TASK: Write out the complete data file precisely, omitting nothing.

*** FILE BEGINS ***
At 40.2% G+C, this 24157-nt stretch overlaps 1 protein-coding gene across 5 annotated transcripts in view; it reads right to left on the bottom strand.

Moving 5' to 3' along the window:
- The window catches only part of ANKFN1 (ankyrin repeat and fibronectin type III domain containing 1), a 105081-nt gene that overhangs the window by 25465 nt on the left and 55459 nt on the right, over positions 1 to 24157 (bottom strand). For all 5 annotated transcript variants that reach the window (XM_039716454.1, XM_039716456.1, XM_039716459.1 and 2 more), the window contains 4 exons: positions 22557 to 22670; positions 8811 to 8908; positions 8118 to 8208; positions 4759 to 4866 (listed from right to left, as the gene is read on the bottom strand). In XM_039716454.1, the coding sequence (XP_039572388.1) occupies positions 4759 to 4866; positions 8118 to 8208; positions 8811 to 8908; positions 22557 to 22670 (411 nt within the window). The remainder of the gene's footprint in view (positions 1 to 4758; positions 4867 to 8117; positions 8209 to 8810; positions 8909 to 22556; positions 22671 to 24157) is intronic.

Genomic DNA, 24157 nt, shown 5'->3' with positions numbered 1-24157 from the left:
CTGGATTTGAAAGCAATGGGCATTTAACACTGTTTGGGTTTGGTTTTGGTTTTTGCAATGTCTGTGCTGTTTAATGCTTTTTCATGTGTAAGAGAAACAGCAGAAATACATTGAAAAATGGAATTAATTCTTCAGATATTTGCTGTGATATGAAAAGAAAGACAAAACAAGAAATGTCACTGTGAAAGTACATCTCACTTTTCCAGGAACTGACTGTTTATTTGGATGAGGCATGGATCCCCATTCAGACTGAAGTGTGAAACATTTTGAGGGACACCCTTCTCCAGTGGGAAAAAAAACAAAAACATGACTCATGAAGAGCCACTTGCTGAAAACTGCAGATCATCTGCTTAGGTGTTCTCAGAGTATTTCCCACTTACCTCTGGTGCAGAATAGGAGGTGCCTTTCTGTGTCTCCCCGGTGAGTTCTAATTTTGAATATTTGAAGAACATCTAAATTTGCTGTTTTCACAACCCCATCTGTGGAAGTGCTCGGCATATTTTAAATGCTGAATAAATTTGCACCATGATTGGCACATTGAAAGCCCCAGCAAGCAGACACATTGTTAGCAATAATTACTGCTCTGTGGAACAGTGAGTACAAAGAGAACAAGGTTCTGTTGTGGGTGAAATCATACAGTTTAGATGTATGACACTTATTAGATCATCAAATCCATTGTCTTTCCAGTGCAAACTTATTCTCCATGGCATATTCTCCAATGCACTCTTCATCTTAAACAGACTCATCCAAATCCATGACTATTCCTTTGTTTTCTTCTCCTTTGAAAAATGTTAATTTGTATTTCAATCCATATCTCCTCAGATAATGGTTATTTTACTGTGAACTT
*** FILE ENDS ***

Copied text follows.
At 40.2% G+C, this 24157-nt stretch overlaps 1 protein-coding gene across 5 annotated transcripts in view; it reads right to left on the bottom strand.

Moving 5' to 3' along the window:
- The window catches only part of ANKFN1 (ankyrin repeat and fibronectin type III domain containing 1), a 105081-nt gene that overhangs the window by 25465 nt on the left and 55459 nt on the right, over positions 1 to 24157 (bottom strand). For all 5 annotated transcript variants that reach the window (XM_039716454.1, XM_039716456.1, XM_039716459.1 and 2 more), the window contains 4 exons: positions 22557 to 22670; positions 8811 to 8908; positions 8118 to 8208; positions 4759 to 4866 (listed from right to left, as the gene is read on the bottom strand). In XM_039716454.1, the coding sequence (XP_039572388.1) occupies positions 4759 to 4866; positions 8118 to 8208; positions 8811 to 8908; positions 22557 to 22670 (411 nt within the window). The remainder of the gene's footprint in view (positions 1 to 4758; positions 4867 to 8117; positions 8209 to 8810; positions 8909 to 22556; positions 22671 to 24157) is intronic.

Genomic DNA, 24157 nt, shown 5'->3' with positions numbered 1-24157 from the left:
CTGGATTTGAAAGCAATGGGCATTTAACACTGTTTGGGTTTGGTTTTGGTTTTTGCAATGTCTGTGCTGTTTAATGCTTTTTCATGTGTAAGAGAAACAGCAGAAATACATTGAAAAATGGAATTAATTCTTCAGATATTTGCTGTGATATGAAAAGAAAGACAAAACAAGAAATGTCACTGTGAAAGTACATCTCACTTTTCCAGGAACTGACTGTTTATTTGGATGAGGCATGGATCCCCATTCAGACTGAAGTGTGAAACATTTTGAGGGACACCCTTCTCCAGTGGGAAAAAAAACAAAAACATGACTCATGAAGAGCCACTTGCTGAAAACTGCAGATCATCTGCTTAGGTGTTCTCAGAGTATTTCCCACTTACCTCTGGTGCAGAATAGGAGGTGCCTTTCTGTGTCTCCCCGGTGAGTTCTAATTTTGAATATTTGAAGAACATCTAAATTTGCTGTTTTCACAACCCCATCTGTGGAAGTGCTCGGCATATTTTAAATGCTGAATAAATTTGCACCATGATTGGCACATTGAAAGCCCCAGCAAGCAGACACATTGTTAGCAATAATTACTGCTCTGTGGAACAGTGAGTACAAAGAGAACAAGGTTCTGTTGTGGGTGAAATCATACAGTTTAGATGTATGACACTTATTAGATCATCAAATCCATTGTCTTTCCAGTGCAAACTTATTCTCCATGGCATATTCTCCAATGCACTCTTCATCTTAAACAGACTCATCCAAATCCATGACTATTCCTTTGTTTTCTTCTCCTTTGAAAAATGTTAATTTGTATTTCAATCCATATCTCCTCAGATAATGGTTATTTTACTGTGAACTT